Yesterday, I immersed myself in an awe-inspiring documentary chronicling the transformative journey of teshuvah, a Hebrew term encapsulating repentance and redemption, undertaken by the entire community of Kielce. Bogdan Bialek, a non-Jewish prophet of Polish origin, spearheaded this remarkable narrative.
During our recent synagogue gathering, we delved into the chapters recounting Abraham’s profound encounters with the Divine. Among these narratives, one particularly compelling story unfolded as Abraham negotiated with God to spare the cities of Sodom and Gomorrah. These cities, symbolic of evil in the eyes of God, faced imminent destruction, as depicted in the biblical account.
The nature of the transgressions committed by Sodom and Gomorrah has long been a subject of exploration within the rich tapestry of Jewish literature, particularly in the “midrash” – a collection of interpretative texts. In my exploration, I stumbled upon a thought-provoking interpretation presented in Tablet magazine.
“In the story of Sodom and Gomorrah — recounted in the Torah in Parshat Vayera, read this Shabbat — the Bible addresses the question of ethics head-on. These towns represent a human society so thoroughly corrupt that it is beyond the possibility of repair. There are other stories in which God finds human behaviour abhorrent, but there is usually some redemption (as in the story of Nineveh in the book of Jonah), or a remnant remains that holds the potential to rebuild (like the living things in Noah’s ark). Only here does an entire place get annihilated with fire and brimstone.”
In the sixth century BCE, Ezekiel highlighted the sins of Sodom and Gomorrah in a warning to Judah, urging contemplation on the nature of their wrongdoing.
“Only this was the sin of your sister Sodom: arrogance! She and her daughters had plenty of bread and untroubled tranquillity, yet she did not support the poor and the needy.” (Ezekiel 16:49)
Many centuries after Ezekiel issued his charge, the ancient rabbis expounded upon it through a midrash—a brief but profound interpretation of the biblical text. One such understanding can be found in Genesis Rabbah, a compilation of commentaries dating back to the third century CE.
There was an incident concerning two young girls who went down to fill pitchers with water from the spring.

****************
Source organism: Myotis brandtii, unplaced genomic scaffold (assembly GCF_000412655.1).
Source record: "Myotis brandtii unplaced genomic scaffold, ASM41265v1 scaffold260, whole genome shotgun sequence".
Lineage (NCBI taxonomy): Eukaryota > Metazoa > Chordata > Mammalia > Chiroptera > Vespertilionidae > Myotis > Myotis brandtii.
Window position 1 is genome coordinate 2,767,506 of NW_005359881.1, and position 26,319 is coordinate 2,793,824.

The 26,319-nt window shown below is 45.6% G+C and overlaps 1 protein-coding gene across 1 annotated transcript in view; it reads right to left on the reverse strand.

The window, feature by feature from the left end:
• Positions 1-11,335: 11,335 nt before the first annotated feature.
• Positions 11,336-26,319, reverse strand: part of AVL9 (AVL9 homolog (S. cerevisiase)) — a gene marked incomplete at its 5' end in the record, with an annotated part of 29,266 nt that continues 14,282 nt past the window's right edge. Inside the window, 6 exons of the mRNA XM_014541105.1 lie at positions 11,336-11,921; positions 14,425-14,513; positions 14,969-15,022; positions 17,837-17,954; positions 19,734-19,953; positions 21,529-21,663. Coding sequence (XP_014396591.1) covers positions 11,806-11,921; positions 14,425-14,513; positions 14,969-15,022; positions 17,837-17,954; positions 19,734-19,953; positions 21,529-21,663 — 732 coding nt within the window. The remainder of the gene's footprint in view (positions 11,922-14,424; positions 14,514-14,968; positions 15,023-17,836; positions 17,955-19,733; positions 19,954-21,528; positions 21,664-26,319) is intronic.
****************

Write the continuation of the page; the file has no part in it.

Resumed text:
One of them said to her friend, “Why is your face so sickly?”
The other said to her, “Our food is all gone, and we are about to die.”
What did the first one do? She filled her pitcher with flour and switched the two, each girl taking what was in the hand of the other.
When [the people of Sodom] became aware of this, they took her and burned her.
The Holy Blessed One said, “Even if I wanted to keep silent, the judgment in the young girl’s case does not permit me to keep silent.”
This midrash vividly portrays a distressing scene: a young woman condemned to death by burning as punishment for an act of compassion. What makes this account even more chilling is the formal language employed by God, who refers to “judgment” and “case,” suggesting that the people of Sodom subjected the compassionate young woman to a legal trial for providing food to a starving neighbour. In the perverse legal framework of Sodom, offering assistance to a hungry person was deemed a criminal offence punishable by death. God’s intervention was triggered not by random violence but by a legal proceeding, highlighting the twisted nature of justice in Sodom.
Doesn’t this retelling of the midrash evoke memories of Nazi Germany’s regime, where extending compassionate help to Jews was legally classified as a criminal act, punishable by immediate death?
While the atrocities committed by the Nazis remain a raw wound for both Jews and non-Jews, this film presents a narrative of Bogdan and the town of Kielce grappling with the aftermath of a Jewish massacre on Polish soil in 1946. Despite widespread denial and resistance in Kielce, Bogdan Bialek, a resident, takes it upon himself to initiate and sustain a campaign urging the townspeople to confront and acknowledge the 1946 tragedy. Through Bogdan’s efforts, the film illustrates that a community can undergo repentance, voluntarily address historical atrocities, and evolve into a self-aware, compassionate, and empathetic entity.
For anyone connected to the Shoah or other profound collective traumas, “Bogdan’s Journey” is a compelling must-watch. Consider viewing the movie at an institutional or private screening by visiting Bogdan’s Journey.
Postscript: Following the screening, the producer, director, and several guests from Poland, including Bogdan, gathered at a Tel Aviv restaurant near the Sherman Oaks Laemmle movie theatre. I shared the link to this blog with him, and he responded with the following message:
Thank you very much for your beautiful and touching text on your blog. If you agree, I would like to use it on the Jan Karski Society site. The meeting in Sherman Oaks was fascinating. For the first time, I was in a great home and thus an excellent company. I hope that we will have other possibilities to meet each other. Of course, if you will be in Poland, remember about my warmest invitation to Kielce. I will try to buy a book which you recommend.